Everything You Need to Know About Styes

9:21 PM

The typical way your eyelid appears when you have a stye.
There is usually no white head because most styes are inside
the eyelid!  via
If you have had a stye before, you know that you never, ever want to have one again.  The pain, discomfort, and just horrific appearance is enough to make anyone miserable.  If you have a red, sore to touch, and swollen eyelid, then stye is on the top of your list of culprits.

What is a Stye?

A stye (or hordeolum) is an acute bacterial infection of one of the oil glands found within eyelid.  In its active stages, it is painful, red, and feels like a localized tender nodule within the eyelid.  You may be able to see a white head, much like a pimple which is similar in etiology, but many styes form internally inside the eyelid so no head will ever develop.

What to do if you think you have a stye?

If you have an active stye, the best thing you can do is a hot massage.  Use a clean washcloth dipped in hot water, or you can get creative.  Common hot massage tools are to microwave a potato and wrap it in a cloth to prevent burning the eyelid, heat a bag of rice and wrap similarly, or heat up a tea bag.  All of these options retain heat better than a hot cloth will, but just be careful not to burn yourself.  When you have your preferred heated item, then apply it against your closed eyelid and gently massage over the tender area.  Do this as many times a day as you can.  The heat will help to open the clogged oil gland, breaking down the infective materials inside.

If your stye does not resolve with a hot massage in a day, you definitely need to see a doctor.  Your optometrist is trained to make sure that the pain in your eyelid is really a stye and not a different issue, like a viral herpes lesion, or a localized inflammation.  If you do indeed have a stye, your doctor is going to start more aggressive treatment.

Prescription Treatment Options

Augmentin knocks a stye out fast.  Oral medication
tends to work much better than eye drops because
an eye drop can't penetrate very well through the
eyelid skin!  Just watch out for penicillin allergies.
Azithromycin is a better choice in that case; Keflex
typically is fine but can have a cross-sensitivity
so not worth the risk.
via
Most styes are internal-- inside the eyelid, so an eye drop is not going to be a good way of delivering antibiotics to the area.  An oral antibiotic will actually work much better.  I typically use Augmentin or Keflex, since they are both cost effective generics, and don't cause a lot of upset stomach issues.  Your doctor will discuss your medical history and any antibiotic allergies before determining the right oral antibiotic for you!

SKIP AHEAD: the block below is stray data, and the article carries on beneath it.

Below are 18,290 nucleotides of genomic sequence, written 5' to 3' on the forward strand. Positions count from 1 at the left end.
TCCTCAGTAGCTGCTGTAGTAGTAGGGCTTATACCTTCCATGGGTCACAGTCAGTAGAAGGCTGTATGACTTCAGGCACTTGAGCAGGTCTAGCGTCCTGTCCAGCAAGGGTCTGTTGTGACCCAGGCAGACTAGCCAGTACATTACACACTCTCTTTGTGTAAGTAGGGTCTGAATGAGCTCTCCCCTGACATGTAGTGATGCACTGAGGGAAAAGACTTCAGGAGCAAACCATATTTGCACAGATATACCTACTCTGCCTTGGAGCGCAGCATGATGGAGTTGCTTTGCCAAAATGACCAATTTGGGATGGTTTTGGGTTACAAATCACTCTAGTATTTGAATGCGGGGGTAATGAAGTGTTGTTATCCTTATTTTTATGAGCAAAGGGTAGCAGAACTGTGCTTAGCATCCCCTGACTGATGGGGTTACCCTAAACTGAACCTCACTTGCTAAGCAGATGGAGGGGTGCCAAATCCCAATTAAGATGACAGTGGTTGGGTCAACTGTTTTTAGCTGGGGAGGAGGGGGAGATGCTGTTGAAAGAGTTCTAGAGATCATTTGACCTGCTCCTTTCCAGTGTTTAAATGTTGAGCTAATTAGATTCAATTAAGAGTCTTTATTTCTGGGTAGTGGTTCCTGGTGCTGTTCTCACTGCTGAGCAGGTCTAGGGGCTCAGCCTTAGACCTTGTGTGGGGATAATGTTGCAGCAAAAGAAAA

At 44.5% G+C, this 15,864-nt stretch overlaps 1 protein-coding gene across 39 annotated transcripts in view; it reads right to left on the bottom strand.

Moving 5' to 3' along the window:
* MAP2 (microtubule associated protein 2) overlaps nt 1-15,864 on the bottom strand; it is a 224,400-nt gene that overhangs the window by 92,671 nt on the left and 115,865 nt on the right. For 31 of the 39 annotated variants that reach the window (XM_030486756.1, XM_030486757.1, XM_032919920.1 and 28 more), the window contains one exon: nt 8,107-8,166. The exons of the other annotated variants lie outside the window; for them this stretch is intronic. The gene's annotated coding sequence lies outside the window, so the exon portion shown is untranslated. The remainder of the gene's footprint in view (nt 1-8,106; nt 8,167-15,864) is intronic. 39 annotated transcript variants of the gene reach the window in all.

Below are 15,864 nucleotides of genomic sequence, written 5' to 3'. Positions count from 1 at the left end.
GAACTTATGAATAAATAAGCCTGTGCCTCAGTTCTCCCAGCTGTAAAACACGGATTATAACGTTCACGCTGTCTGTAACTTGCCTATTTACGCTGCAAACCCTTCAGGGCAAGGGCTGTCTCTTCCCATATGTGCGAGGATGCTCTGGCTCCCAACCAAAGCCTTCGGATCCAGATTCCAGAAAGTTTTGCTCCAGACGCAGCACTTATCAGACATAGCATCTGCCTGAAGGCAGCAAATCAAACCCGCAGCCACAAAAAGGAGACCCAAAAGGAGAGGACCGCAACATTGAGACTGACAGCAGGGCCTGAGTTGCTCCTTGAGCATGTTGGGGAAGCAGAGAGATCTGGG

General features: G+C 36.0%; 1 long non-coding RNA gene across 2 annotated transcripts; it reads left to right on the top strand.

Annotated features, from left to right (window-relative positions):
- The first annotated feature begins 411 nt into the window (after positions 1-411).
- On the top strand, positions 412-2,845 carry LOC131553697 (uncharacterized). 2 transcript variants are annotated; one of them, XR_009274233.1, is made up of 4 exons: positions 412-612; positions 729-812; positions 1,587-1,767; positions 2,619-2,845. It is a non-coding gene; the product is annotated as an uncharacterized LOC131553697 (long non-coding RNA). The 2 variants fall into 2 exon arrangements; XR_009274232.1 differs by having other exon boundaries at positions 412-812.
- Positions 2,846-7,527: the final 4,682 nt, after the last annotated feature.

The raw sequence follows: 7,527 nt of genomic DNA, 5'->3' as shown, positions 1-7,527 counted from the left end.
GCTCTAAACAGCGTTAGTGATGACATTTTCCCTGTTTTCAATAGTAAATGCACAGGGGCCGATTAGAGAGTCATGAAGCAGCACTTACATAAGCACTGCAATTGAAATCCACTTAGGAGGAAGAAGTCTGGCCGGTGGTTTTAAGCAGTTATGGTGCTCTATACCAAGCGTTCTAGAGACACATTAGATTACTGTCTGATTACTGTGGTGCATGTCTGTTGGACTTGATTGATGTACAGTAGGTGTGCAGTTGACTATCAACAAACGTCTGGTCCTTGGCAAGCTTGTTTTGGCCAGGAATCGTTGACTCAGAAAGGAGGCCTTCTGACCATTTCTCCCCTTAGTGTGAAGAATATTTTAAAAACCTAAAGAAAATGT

If there is discharge from the stye draining into the eye, an additional eye drop will be useful in this case.  An oral antibiotic will treat the stye, but all the bacteria that your eye is now being bathed in from the drainage is putting you at risk for an eye infection (instead of just an eyelid one!). Tobramycin or Polytrim drops are a first choice for me.  Again both are generics with good coverage, and tend to have very few antibiotic allergy issues.

Sometimes the eyelid is so swollen (called preseptal cellulitis) it is painful to even open the eye.  In these cases, I will often couple my oral antibiotic with a topical ointment with antibiotic and anti-inflammatory properties.  Tobradex ointment is excellent for this use.  If finances are an issue, generic Maxitrol (neopolydex) ointment is a pretty good substitute.  The added anti-inflammatory coverage can really boost comfort as the antibiotic kills the infection.

Always, always, continue the hot massages, even after you start your doctor's treatment.  You can only help break down the stye faster by continuing to apply heat.

Typically a stye will take no longer than 7-10 days to completely resolve with this treatment, if it is caught early enough.  If left alone too long, a scar tissue may develop inside the lid, called a chalazion.  It will feel like a non-tender, hardened lump or bead inside the lid.  A chalazion is not an infection, and no antibiotics will help.  Keep trying your warm massages to hopefully break the scar tissue down, but in most cases the scar will have to be surgically cut out of the eye to get complete resolution.